If you are looking for a great three day backpacking trip in Grand Teton National Park, the Moose Basin Divide is highly recommended. There are a number of different routes, but I explored a route starting at the Glade Creek Trailhead along Grassy Lake Road per research of others opinions before the hike.
All backcountry camping requires a permit. Backcountry camping permits are issued on a first-come, first-served basis no more than one day before the start of your trip. It is easy to get a permit, just go into the Flagg Ranch and request one.
From the trailhead the trail heads south along the Snake River, starting out in a burned forest that is slowly coming back to life. The trail here is an easy flat walk with not much change in elevation. You will know that you are getting closer to Jackson Lake as the Snake River gets wider. This is an open area with plenty of sun and not very much drinker water, so be sure to bring the proper supplies to avoid burning and dehydration.
From Jackson Lake, it’s on to Berry Creek. The ford between the two is easy, less than a foot deep. After the ford follow the Webb Canyon Trail. It is easy to get off point here, so be sure to check your map. Webb Canyon is lined with a lot of dead trees and some tricky slopes to be cautions of as well. In the entire park you also run risk of being in bear country, so be sure to make a lot of noise and carry spray. Be aware that the park service requires park-approved bear canisters to be used in the backcountry. The park provides canisters free of charge.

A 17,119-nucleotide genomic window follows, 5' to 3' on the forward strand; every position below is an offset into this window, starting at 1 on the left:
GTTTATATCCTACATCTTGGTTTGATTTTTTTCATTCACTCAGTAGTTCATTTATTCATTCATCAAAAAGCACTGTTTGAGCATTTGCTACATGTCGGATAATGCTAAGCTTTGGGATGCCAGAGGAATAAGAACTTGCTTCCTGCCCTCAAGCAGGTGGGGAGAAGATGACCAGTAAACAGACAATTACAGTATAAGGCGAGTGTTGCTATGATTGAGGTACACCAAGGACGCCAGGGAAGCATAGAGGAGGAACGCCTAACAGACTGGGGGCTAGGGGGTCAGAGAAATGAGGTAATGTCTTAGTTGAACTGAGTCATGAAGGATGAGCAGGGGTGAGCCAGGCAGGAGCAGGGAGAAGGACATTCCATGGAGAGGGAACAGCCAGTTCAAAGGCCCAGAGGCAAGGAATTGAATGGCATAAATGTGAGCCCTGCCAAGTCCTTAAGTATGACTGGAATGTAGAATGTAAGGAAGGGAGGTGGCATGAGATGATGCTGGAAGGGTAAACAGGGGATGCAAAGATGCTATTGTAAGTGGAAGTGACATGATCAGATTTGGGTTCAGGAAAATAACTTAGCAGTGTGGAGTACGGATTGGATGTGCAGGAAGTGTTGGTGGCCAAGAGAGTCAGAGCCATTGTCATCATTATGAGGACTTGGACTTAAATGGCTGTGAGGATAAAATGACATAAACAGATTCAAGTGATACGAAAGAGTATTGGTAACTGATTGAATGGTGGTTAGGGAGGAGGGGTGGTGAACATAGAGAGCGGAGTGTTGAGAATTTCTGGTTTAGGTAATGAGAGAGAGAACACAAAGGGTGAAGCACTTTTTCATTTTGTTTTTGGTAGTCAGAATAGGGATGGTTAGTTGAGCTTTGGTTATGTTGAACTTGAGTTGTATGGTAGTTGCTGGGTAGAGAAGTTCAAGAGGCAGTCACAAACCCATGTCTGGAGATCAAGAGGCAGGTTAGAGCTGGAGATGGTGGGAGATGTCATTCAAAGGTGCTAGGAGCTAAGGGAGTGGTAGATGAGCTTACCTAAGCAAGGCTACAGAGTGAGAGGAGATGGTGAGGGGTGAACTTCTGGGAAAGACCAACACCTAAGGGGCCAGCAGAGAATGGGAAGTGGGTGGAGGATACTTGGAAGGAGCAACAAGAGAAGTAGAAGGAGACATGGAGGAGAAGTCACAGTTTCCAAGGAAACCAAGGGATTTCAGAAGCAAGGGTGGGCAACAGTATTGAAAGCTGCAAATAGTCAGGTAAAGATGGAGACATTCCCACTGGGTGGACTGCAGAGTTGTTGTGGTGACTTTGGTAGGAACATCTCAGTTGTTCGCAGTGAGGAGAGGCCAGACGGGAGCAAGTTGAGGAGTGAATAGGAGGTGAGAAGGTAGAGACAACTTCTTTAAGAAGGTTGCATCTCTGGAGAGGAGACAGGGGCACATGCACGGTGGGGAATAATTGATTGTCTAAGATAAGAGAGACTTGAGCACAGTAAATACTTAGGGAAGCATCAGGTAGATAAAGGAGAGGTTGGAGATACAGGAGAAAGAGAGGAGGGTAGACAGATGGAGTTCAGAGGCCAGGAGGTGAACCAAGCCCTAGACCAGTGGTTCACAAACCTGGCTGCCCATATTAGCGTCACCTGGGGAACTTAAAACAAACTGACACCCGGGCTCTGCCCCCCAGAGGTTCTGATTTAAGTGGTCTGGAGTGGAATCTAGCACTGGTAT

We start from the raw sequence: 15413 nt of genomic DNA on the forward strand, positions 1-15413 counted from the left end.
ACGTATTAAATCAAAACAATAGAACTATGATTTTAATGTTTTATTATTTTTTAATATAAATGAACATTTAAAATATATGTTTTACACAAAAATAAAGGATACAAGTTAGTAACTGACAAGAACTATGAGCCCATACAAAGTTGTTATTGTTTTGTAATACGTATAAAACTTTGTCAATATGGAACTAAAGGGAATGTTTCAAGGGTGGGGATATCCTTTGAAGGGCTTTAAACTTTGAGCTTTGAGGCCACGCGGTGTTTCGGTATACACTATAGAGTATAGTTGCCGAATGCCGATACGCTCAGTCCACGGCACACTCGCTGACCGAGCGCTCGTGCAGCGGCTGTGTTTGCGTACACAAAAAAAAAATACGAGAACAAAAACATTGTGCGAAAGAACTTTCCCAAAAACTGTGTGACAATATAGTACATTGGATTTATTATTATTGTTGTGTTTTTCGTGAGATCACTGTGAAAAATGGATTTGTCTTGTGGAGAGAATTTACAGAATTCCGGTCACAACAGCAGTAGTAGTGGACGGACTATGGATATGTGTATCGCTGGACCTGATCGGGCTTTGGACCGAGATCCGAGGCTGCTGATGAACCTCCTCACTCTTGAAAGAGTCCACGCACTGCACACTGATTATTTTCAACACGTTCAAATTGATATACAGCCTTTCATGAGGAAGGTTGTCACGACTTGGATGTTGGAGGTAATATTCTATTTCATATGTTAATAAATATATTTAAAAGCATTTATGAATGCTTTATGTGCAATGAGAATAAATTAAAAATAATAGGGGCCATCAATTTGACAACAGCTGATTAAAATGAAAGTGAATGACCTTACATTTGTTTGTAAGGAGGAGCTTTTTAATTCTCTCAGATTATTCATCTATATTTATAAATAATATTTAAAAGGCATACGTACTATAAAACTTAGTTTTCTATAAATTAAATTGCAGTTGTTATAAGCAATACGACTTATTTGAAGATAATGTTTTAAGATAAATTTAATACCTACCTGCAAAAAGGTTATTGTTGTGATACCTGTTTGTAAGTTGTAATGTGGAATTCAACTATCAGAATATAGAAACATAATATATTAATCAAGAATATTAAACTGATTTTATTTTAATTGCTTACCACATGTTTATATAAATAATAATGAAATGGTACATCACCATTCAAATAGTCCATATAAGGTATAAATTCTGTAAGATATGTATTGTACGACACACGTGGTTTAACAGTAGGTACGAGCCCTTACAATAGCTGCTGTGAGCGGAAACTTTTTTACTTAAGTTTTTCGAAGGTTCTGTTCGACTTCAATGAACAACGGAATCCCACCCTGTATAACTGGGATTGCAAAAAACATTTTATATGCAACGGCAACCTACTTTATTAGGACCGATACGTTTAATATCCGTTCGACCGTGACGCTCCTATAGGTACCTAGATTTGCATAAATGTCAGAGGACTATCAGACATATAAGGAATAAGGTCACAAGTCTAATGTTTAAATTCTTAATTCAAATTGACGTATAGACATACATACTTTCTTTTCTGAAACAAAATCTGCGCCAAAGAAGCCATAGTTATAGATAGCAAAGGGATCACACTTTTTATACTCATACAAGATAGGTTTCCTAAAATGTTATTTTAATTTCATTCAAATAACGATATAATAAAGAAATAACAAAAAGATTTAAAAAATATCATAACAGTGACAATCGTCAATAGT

I did this hike in the spring. The best time in my opinion because the trails and open areas were lined with wildflowers. A good stopping point for the second night is between the Webb Canyon Patron Cabin and Moose Basin Divide. The camp has great views and is near a water source for cooking/replenishing your supplies.
On the morning of the third day, you’ll cross Moose Basin Divide. The trail gets fairly rocky and there are awesome rock formations all around as you hike toward the Divide. Be sure to bring a camera.
The next hike is into Owl Creek Canyon. This is fairly steep in spots but not too tricky at all. The final (3rd) night of camping is in Owl Canyon, just before the Owl Creek ford. In this spot you will enjoy spectacular views of the canyon on one side and a beautiful forest on the other. This spot is known for Elk gazing because of the lay of the land, but I did not see any elk on my trip.
The ford across Owl Creek is pretty cold, but not very deep. Here, I took the cutoff for the Berry Creek trail to Glade creek trail as it was suggested by other hikers. The cutoff to Berry Creek lands you in slightly deeper waters, but as always, spectacular views and seemingly no other hikers.
This route is challenging without being too difficult. The peace and serenity found within the quiet and lack of other hikers is what I enjoyed most.
For more information please visit http://www.nps.gov/
A side note from the National Park Service: When planning a backcountry camping trip in Grand Teton National Park, backpackers should expect to travel no more than 2 miles per hour. Add an additional hour for every 1,000 feet of elevation gain. Also, trip planning that requires going over more than one pass in a day is not recommended.
Backpacking to Owl Canyon